The Gate Theater's new production of Harold Pinter's "The Homecoming," one of the centerpieces of the Lincoln Center Festival's celebration of the playwright's work, is a bit like a feral cat that's been thoroughly tamed. You approach it expecting a hiss and maybe a scratch or two, but the creature just sits there purring happily, ready to be petted.
The Gate Theater’s new production of Harold Pinter’s “The Homecoming,” one of the centerpieces of the Lincoln Center Festival’s celebration of the playwright’s work, is a bit like a feral cat that’s been thoroughly tamed. You approach it expecting a hiss and maybe a scratch or two, but the creature just sits there purring happily, ready to be petted.
Yes, the family of men who prowl Eileen Diss’ cozy-looking North London parlor still treat each other with varying degrees of scorn, resentment and contempt. When estranged son Teddy (Nick Dunning) comes home to visit with his wife, Ruth (Lia Williams), in tow, the macabre games of sexual seduction and emotional domination play out as expected.
But while Robin Lefevre’s production is consistently funny, it’s also oddly toothless. It’s as if the chilling shadows in this potentially deeply disturbing play have been dispelled by Mick Hughes’ warm lighting.
This may be, in part, due to evolutions in entertainment that have taken place over the years since the play first appeared in 1964. Once upon a time, the vicious insults that patriarch Max spews at his sons and brother and the clipped, casual bile they ladle out in return must have made for shocking listening. Now insult comedy and its descendant, gross-out comedy, are bona fide genres (it’s safe to say that without “The Homecoming,” “Married … With Children” would not have been possible).
Thus, while Lefevre’s staging — which isn’t above the occasional double take or laugh-getting stage equivalent of a reaction shot — earns plenty of yuks, it’s the laughter of recognition, not of shock or horror. And Lefevre’s production doesn’t tap into the play’s still potent ability to unsettle and disturb.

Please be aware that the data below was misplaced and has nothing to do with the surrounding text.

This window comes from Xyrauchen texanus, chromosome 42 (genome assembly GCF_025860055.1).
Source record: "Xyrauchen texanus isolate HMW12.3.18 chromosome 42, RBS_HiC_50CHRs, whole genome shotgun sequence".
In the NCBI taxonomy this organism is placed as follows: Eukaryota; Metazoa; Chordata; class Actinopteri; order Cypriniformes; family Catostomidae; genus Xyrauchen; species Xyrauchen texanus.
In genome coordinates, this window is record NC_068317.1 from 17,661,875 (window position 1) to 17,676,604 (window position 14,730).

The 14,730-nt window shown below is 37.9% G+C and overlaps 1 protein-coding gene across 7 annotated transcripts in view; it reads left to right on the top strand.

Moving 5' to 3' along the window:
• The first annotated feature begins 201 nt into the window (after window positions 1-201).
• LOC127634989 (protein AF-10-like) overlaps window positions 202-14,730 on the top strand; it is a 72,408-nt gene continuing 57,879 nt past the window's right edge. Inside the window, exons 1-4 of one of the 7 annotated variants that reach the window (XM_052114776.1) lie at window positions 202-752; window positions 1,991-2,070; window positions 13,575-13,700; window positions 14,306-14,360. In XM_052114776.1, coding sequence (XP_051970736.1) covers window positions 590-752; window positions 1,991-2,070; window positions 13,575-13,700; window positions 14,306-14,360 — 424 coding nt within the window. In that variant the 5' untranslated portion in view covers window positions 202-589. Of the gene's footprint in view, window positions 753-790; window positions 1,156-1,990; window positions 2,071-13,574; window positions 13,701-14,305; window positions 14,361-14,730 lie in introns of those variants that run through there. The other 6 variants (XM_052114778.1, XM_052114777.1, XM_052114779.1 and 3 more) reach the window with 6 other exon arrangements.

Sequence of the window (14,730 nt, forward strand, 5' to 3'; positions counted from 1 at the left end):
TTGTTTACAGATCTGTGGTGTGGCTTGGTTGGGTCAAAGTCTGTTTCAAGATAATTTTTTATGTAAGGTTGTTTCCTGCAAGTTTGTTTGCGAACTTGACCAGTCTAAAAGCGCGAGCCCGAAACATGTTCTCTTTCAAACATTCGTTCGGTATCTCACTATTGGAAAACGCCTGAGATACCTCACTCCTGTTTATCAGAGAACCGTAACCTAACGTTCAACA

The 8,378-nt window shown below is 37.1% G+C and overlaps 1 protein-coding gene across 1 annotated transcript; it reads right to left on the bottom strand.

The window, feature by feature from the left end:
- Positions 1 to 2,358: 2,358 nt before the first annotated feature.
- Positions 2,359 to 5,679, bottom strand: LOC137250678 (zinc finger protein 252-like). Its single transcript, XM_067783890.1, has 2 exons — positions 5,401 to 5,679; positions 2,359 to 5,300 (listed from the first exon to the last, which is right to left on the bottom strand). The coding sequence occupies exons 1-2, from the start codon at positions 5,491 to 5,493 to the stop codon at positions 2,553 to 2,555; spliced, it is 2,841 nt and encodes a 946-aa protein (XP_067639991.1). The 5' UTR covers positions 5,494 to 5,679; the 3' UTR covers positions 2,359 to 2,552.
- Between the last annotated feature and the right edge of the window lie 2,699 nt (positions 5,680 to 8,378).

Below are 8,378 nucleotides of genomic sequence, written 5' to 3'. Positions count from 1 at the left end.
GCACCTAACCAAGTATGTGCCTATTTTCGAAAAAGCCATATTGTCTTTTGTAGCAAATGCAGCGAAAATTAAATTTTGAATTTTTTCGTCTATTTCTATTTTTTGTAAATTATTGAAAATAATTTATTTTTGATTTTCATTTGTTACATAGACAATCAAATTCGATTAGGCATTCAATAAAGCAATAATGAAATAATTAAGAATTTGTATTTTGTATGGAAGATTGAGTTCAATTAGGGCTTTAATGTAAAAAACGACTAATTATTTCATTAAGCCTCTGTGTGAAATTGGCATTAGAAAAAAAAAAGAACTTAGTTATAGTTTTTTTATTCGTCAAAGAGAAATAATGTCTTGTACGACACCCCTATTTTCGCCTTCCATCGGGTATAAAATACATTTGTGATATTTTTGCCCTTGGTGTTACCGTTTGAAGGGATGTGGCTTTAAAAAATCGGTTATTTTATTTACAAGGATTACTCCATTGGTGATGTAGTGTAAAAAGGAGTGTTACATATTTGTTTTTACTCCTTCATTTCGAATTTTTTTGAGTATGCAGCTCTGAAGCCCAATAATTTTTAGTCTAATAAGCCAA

Ian Holm’s Max, for example, is fiendishly funny and full of feisty anger, but there’s something a bit cuddly about him, too. The desperate neediness beneath the vicious exterior should hit us like an electric current in the play’s final moments, but it’s actually there to be discovered throughout the evening.
The psychological cut-and-thrust between Max and his coolly venomous son, Lenny — played by Holm in the original production — seems an idle game rather than an expression of bone-deep feeling of resentment and hate. (Intimations of childhood sexual abuse in the play are rather remarkable for their time.) Ian Hart’s buzz cut and adorably prominent ears only add to the teddy-bearishness of his Lenny.
The pathologies that Pinter so obliquely revealed in the play are still pertinent and present today. Men’s fear and mistrust of women’s sexual power, and the resulting impulse to subjugate them through sexual humiliation and violence, is certainly still a provocative topic. And the Madonna-whore dichotomy still has a place in the cultural landscape.
But the play’s inner meanings don’t seep through its peculiar comic surface in the Gate production, perhaps because the performances don’t seem firmly grounded in any deep psychological truth. Most of them, particularly Holm’s Max and Lia Williams’ mesmerizingly poised Ruth, have a natural theatrical bravura. (The vision of Williams, coolly sheathed in costume designer Dany Everett’s form-fitting ice-blue dress, one high-heeled leg curled around the other, is certainly an unforgettable one.) But taken together they fall short of the kind of subtle intensity that can make mesmerizing emotional logic of Pinter’s resolutely illogical play.